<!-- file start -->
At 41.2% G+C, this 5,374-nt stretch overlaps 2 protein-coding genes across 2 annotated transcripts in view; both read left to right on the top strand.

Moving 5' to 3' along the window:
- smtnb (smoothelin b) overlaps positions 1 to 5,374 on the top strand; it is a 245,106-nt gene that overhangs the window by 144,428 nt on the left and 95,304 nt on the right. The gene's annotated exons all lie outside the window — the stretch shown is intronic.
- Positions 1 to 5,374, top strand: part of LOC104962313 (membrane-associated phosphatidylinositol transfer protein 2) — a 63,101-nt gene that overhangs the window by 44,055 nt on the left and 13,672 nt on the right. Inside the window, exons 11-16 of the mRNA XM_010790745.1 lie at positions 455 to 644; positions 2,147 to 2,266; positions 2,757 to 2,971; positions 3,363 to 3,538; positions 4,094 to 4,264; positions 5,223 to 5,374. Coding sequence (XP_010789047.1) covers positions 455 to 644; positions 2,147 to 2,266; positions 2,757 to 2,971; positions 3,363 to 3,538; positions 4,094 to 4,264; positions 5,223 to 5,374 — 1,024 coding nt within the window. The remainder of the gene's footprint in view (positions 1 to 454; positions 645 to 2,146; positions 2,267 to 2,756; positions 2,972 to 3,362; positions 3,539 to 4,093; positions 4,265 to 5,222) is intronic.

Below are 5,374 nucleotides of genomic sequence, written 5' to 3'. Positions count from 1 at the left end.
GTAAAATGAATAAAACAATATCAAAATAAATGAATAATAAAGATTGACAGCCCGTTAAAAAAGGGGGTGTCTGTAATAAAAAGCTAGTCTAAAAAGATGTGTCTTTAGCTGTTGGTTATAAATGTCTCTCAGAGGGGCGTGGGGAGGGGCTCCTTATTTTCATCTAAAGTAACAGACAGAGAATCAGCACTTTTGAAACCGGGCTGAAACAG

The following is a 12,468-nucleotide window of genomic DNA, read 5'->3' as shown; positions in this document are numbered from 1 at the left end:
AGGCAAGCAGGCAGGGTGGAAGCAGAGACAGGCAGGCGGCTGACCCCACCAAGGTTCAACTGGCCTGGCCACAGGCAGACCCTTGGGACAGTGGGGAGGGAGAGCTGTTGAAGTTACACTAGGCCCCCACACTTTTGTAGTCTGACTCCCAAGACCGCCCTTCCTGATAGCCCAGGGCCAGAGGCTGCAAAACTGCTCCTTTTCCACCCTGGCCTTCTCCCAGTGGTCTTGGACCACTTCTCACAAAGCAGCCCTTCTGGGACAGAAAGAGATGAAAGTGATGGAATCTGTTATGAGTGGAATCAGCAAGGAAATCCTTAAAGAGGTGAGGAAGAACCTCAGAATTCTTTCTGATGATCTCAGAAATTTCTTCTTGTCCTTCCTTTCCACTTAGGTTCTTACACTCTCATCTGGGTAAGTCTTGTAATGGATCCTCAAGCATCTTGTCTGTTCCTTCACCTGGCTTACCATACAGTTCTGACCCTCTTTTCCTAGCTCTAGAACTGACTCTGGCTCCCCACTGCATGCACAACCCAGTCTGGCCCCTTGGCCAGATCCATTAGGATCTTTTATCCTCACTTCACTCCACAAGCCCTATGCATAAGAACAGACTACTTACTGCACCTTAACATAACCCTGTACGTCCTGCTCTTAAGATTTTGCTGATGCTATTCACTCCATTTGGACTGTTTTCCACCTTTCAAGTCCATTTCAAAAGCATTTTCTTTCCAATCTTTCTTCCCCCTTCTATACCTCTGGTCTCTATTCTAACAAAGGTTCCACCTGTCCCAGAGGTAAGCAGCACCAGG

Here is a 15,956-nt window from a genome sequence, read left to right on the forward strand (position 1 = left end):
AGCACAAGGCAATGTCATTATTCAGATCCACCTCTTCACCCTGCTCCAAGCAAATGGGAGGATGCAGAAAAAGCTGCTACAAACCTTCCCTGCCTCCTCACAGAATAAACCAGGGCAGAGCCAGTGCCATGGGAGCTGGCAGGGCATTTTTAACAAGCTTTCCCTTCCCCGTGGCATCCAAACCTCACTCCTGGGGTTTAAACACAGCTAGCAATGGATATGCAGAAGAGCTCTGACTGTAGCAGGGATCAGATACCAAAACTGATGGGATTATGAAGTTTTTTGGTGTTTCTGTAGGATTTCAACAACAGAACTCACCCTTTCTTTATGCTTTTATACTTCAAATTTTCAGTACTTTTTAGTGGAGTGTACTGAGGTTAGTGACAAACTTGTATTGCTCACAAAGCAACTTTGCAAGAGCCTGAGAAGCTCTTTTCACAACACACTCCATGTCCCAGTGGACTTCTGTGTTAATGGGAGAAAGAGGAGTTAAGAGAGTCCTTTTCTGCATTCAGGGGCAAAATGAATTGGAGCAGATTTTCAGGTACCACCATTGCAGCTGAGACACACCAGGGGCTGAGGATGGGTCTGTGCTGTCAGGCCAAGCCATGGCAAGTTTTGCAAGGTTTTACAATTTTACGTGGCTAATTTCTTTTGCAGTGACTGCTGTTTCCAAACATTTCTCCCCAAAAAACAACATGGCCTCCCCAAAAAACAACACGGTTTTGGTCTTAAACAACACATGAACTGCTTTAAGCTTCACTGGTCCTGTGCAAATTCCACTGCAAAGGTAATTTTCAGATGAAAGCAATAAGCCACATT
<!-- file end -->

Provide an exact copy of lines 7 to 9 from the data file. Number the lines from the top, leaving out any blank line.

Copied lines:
The following is a 12,468-nucleotide window of genomic DNA, read 5'->3' as shown; positions in this document are numbered from 1 at the left end:
AGGCAAGCAGGCAGGGTGGAAGCAGAGACAGGCAGGCGGCTGACCCCACCAAGGTTCAACTGGCCTGGCCACAGGCAGACCCTTGGGACAGTGGGGAGGGAGAGCTGTTGAAGTTACACTAGGCCCCCACACTTTTGTAGTCTGACTCCCAAGACCGCCCTTCCTGATAGCCCAGGGCCAGAGGCTGCAAAACTGCTCCTTTTCCACCCTGGCCTTCTCCCAGTGGTCTTGGACCACTTCTCACAAAGCAGCCCTTCTGGGACAGAAAGAGATGAAAGTGATGGAATCTGTTATGAGTGGAATCAGCAAGGAAATCCTTAAAGAGGTGAGGAAGAACCTCAGAATTCTTTCTGATGATCTCAGAAATTTCTTCTTGTCCTTCCTTTCCACTTAGGTTCTTACACTCTCATCTGGGTAAGTCTTGTAATGGATCCTCAAGCATCTTGTCTGTTCCTTCACCTGGCTTACCATACAGTTCTGACCCTCTTTTCCTAGCTCTAGAACTGACTCTGGCTCCCCACTGCATGCACAACCCAGTCTGGCCCCTTGGCCAGATCCATTAGGATCTTTTATCCTCACTTCACTCCACAAGCCCTATGCATAAGAACAGACTACTTACTGCACCTTAACATAACCCTGTACGTCCTGCTCTTAAGATTTTGCTGATGCTATTCACTCCATTTGGACTGTTTTCCACCTTTCAAGTCCATTTCAAAAGCATTTTCTTTCCAATCTTTCTTCCCCCTTCTATACCTCTGGTCTCTATTCTAACAAAGGTTCCACCTGTCCCAGAGGTAAGCAGCACCAGG

Here is a 15,956-nt window from a genome sequence, read left to right on the forward strand (position 1 = left end):